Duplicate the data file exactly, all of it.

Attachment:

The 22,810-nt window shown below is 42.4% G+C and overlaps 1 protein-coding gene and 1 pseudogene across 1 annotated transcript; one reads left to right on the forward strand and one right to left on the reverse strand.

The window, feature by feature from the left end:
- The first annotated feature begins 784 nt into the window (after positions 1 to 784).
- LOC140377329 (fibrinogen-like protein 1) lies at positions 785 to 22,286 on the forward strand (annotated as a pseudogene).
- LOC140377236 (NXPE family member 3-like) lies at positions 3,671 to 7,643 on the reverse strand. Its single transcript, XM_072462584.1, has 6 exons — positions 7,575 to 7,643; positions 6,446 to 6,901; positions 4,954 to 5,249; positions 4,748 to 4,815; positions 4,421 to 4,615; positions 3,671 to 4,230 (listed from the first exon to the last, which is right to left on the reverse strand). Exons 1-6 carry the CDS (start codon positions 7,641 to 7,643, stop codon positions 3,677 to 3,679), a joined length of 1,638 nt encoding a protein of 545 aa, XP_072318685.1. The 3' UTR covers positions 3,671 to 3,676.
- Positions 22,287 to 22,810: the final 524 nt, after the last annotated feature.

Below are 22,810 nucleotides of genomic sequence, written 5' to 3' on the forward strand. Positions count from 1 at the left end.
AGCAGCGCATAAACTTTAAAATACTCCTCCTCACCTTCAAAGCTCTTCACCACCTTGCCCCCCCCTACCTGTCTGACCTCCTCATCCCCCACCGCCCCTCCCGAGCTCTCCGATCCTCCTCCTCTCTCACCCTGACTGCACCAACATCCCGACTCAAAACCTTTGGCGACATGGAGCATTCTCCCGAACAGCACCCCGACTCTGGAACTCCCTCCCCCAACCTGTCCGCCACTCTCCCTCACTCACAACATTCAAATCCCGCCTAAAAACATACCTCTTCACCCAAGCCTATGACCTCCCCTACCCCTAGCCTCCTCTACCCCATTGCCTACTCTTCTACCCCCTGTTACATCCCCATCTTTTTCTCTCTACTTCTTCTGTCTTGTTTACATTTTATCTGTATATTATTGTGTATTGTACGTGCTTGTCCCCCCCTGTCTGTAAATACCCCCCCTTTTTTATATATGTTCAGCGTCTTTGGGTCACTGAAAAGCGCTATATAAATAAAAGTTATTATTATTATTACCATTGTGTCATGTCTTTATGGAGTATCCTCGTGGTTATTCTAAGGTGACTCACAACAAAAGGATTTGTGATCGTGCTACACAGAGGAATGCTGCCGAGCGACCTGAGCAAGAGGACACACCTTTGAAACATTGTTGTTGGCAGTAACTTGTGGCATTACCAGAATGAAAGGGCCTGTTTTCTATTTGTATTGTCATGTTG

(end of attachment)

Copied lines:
The 22,810-nt window shown below is 42.4% G+C and overlaps 1 protein-coding gene and 1 pseudogene across 1 annotated transcript; one reads left to right on the forward strand and one right to left on the reverse strand.

The window, feature by feature from the left end:
- The first annotated feature begins 784 nt into the window (after positions 1 to 784).
- LOC140377329 (fibrinogen-like protein 1) lies at positions 785 to 22,286 on the forward strand (annotated as a pseudogene).
- LOC140377236 (NXPE family member 3-like) lies at positions 3,671 to 7,643 on the reverse strand. Its single transcript, XM_072462584.1, has 6 exons — positions 7,575 to 7,643; positions 6,446 to 6,901; positions 4,954 to 5,249; positions 4,748 to 4,815; positions 4,421 to 4,615; positions 3,671 to 4,230 (listed from the first exon to the last, which is right to left on the reverse strand). Exons 1-6 carry the CDS (start codon positions 7,641 to 7,643, stop codon positions 3,677 to 3,679), a joined length of 1,638 nt encoding a protein of 545 aa, XP_072318685.1. The 3' UTR covers positions 3,671 to 3,676.
- Positions 22,287 to 22,810: the final 524 nt, after the last annotated feature.

Below are 22,810 nucleotides of genomic sequence, written 5' to 3' on the forward strand. Positions count from 1 at the left end.
AGCAGCGCATAAACTTTAAAATACTCCTCCTCACCTTCAAAGCTCTTCACCACCTTGCCCCCCCCTACCTGTCTGACCTCCTCATCCCCCACCGCCCCTCCCGAGCTCTCCGATCCTCCTCCTCTCTCACCCTGACTGCACCAACATCCCGACTCAAAACCTTTGGCGACATGGAGCATTCTCCCGAACAGCACCCCGACTCTGGAACTCCCTCCCCCAACCTGTCCGCCACTCTCCCTCACTCACAACATTCAAATCCCGCCTAAAAACATACCTCTTCACCCAAGCCTATGACCTCCCCTACCCCTAGCCTCCTCTACCCCATTGCCTACTCTTCTACCCCCTGTTACATCCCCATCTTTTTCTCTCTACTTCTTCTGTCTTGTTTACATTTTATCTGTATATTATTGTGTATTGTACGTGCTTGTCCCCCCCTGTCTGTAAATACCCCCCCTTTTTTATATATGTTCAGCGTCTTTGGGTCACTGAAAAGCGCTATATAAATAAAAGTTATTATTATTATTACCATTGTGTCATGTCTTTATGGAGTATCCTCGTGGTTATTCTAAGGTGACTCACAACAAAAGGATTTGTGATCGTGCTACACAGAGGAATGCTGCCGAGCGACCTGAGCAAGAGGACACACCTTTGAAACATTGTTGTTGGCAGTAACTTGTGGCATTACCAGAATGAAAGGGCCTGTTTTCTATTTGTATTGTCATGTTG